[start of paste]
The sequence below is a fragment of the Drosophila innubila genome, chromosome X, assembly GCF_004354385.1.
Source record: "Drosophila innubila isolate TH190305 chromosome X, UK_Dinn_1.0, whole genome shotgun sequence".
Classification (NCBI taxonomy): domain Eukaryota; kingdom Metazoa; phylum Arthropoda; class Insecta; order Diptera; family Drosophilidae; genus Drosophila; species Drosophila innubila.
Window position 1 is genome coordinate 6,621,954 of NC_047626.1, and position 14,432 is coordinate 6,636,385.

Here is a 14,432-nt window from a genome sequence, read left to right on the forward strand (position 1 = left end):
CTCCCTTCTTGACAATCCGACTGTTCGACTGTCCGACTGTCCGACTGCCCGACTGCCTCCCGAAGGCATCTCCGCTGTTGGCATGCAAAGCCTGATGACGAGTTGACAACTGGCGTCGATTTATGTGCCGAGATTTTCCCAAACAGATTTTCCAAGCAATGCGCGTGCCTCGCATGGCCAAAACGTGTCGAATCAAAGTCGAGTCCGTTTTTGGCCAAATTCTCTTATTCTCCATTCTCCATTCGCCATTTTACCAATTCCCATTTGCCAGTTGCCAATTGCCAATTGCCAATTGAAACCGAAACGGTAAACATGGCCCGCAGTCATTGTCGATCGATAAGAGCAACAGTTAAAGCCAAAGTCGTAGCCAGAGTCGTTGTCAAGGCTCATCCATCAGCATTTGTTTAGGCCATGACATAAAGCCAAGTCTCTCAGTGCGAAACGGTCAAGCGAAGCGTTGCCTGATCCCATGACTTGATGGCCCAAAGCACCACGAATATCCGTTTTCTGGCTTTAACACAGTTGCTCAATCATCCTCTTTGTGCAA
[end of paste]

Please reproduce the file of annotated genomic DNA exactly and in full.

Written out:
The sequence below is a fragment of the Drosophila innubila genome, chromosome X, assembly GCF_004354385.1.
Source record: "Drosophila innubila isolate TH190305 chromosome X, UK_Dinn_1.0, whole genome shotgun sequence".
Classification (NCBI taxonomy): domain Eukaryota; kingdom Metazoa; phylum Arthropoda; class Insecta; order Diptera; family Drosophilidae; genus Drosophila; species Drosophila innubila.
Window position 1 is genome coordinate 6,621,954 of NC_047626.1, and position 14,432 is coordinate 6,636,385.

Here is a 14,432-nt window from a genome sequence, read left to right on the forward strand (position 1 = left end):
CTCCCTTCTTGACAATCCGACTGTTCGACTGTCCGACTGTCCGACTGCCCGACTGCCTCCCGAAGGCATCTCCGCTGTTGGCATGCAAAGCCTGATGACGAGTTGACAACTGGCGTCGATTTATGTGCCGAGATTTTCCCAAACAGATTTTCCAAGCAATGCGCGTGCCTCGCATGGCCAAAACGTGTCGAATCAAAGTCGAGTCCGTTTTTGGCCAAATTCTCTTATTCTCCATTCTCCATTCGCCATTTTACCAATTCCCATTTGCCAGTTGCCAATTGCCAATTGCCAATTGAAACCGAAACGGTAAACATGGCCCGCAGTCATTGTCGATCGATAAGAGCAACAGTTAAAGCCAAAGTCGTAGCCAGAGTCGTTGTCAAGGCTCATCCATCAGCATTTGTTTAGGCCATGACATAAAGCCAAGTCTCTCAGTGCGAAACGGTCAAGCGAAGCGTTGCCTGATCCCATGACTTGATGGCCCAAAGCACCACGAATATCCGTTTTCTGGCTTTAACACAGTTGCTCAATCATCCTCTTTGTGCAA